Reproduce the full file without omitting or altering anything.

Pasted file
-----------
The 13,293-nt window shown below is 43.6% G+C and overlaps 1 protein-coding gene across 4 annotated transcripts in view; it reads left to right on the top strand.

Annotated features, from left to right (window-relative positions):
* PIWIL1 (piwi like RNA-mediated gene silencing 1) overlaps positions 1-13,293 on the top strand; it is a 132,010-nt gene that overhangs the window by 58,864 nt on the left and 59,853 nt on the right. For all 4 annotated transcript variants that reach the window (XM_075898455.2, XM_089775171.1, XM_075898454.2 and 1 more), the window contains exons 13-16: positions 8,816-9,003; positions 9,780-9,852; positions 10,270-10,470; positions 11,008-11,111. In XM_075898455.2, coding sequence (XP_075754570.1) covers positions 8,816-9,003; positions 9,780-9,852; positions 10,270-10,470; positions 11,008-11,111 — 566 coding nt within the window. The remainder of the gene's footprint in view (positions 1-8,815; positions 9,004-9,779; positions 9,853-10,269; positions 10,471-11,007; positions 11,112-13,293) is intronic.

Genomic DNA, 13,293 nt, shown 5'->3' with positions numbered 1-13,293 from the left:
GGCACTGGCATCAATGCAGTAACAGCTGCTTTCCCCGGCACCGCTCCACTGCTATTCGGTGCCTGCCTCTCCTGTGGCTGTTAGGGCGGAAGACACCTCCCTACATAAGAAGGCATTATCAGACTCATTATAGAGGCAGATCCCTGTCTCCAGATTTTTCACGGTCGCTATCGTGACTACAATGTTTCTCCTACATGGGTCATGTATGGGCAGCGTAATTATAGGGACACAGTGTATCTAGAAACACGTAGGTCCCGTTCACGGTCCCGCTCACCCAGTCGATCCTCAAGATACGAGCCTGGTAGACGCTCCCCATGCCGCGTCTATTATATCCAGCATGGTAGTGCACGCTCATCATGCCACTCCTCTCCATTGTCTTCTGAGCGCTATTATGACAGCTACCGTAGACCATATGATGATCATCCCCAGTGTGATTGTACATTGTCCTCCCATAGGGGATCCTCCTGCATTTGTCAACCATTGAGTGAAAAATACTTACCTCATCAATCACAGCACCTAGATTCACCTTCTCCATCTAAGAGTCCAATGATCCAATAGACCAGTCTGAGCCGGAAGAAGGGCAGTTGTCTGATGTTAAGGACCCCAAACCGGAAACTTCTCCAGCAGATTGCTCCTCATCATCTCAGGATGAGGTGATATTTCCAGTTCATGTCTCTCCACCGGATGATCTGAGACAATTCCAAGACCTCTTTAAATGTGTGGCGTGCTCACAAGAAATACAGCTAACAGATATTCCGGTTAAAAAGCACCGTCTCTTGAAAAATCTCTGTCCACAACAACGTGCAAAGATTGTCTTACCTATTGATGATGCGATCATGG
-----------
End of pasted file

The 13,293-nt window shown below is 43.6% G+C and overlaps 1 protein-coding gene across 4 annotated transcripts in view; it reads left to right on the top strand.

Annotated features, from left to right (window-relative positions):
* PIWIL1 (piwi like RNA-mediated gene silencing 1) overlaps positions 1-13,293 on the top strand; it is a 132,010-nt gene that overhangs the window by 58,864 nt on the left and 59,853 nt on the right. For all 4 annotated transcript variants that reach the window (XM_075898455.2, XM_089775171.1, XM_075898454.2 and 1 more), the window contains exons 13-16: positions 8,816-9,003; positions 9,780-9,852; positions 10,270-10,470; positions 11,008-11,111. In XM_075898455.2, coding sequence (XP_075754570.1) covers positions 8,816-9,003; positions 9,780-9,852; positions 10,270-10,470; positions 11,008-11,111 — 566 coding nt within the window. The remainder of the gene's footprint in view (positions 1-8,815; positions 9,004-9,779; positions 9,853-10,269; positions 10,471-11,007; positions 11,112-13,293) is intronic.

Genomic DNA, 13,293 nt, shown 5'->3' with positions numbered 1-13,293 from the left:
GGCACTGGCATCAATGCAGTAACAGCTGCTTTCCCCGGCACCGCTCCACTGCTATTCGGTGCCTGCCTCTCCTGTGGCTGTTAGGGCGGAAGACACCTCCCTACATAAGAAGGCATTATCAGACTCATTATAGAGGCAGATCCCTGTCTCCAGATTTTTCACGGTCGCTATCGTGACTACAATGTTTCTCCTACATGGGTCATGTATGGGCAGCGTAATTATAGGGACACAGTGTATCTAGAAACACGTAGGTCCCGTTCACGGTCCCGCTCACCCAGTCGATCCTCAAGATACGAGCCTGGTAGACGCTCCCCATGCCGCGTCTATTATATCCAGCATGGTAGTGCACGCTCATCATGCCACTCCTCTCCATTGTCTTCTGAGCGCTATTATGACAGCTACCGTAGACCATATGATGATCATCCCCAGTGTGATTGTACATTGTCCTCCCATAGGGGATCCTCCTGCATTTGTCAACCATTGAGTGAAAAATACTTACCTCATCAATCACAGCACCTAGATTCACCTTCTCCATCTAAGAGTCCAATGATCCAATAGACCAGTCTGAGCCGGAAGAAGGGCAGTTGTCTGATGTTAAGGACCCCAAACCGGAAACTTCTCCAGCAGATTGCTCCTCATCATCTCAGGATGAGGTGATATTTCCAGTTCATGTCTCTCCACCGGATGATCTGAGACAATTCCAAGACCTCTTTAAATGTGTGGCGTGCTCACAAGAAATACAGCTAACAGATATTCCGGTTAAAAAGCACCGTCTCTTGAAAAATCTCTGTCCACAACAACGTGCAAAGATTGTCTTACCTATTGATGATGCGATCATGG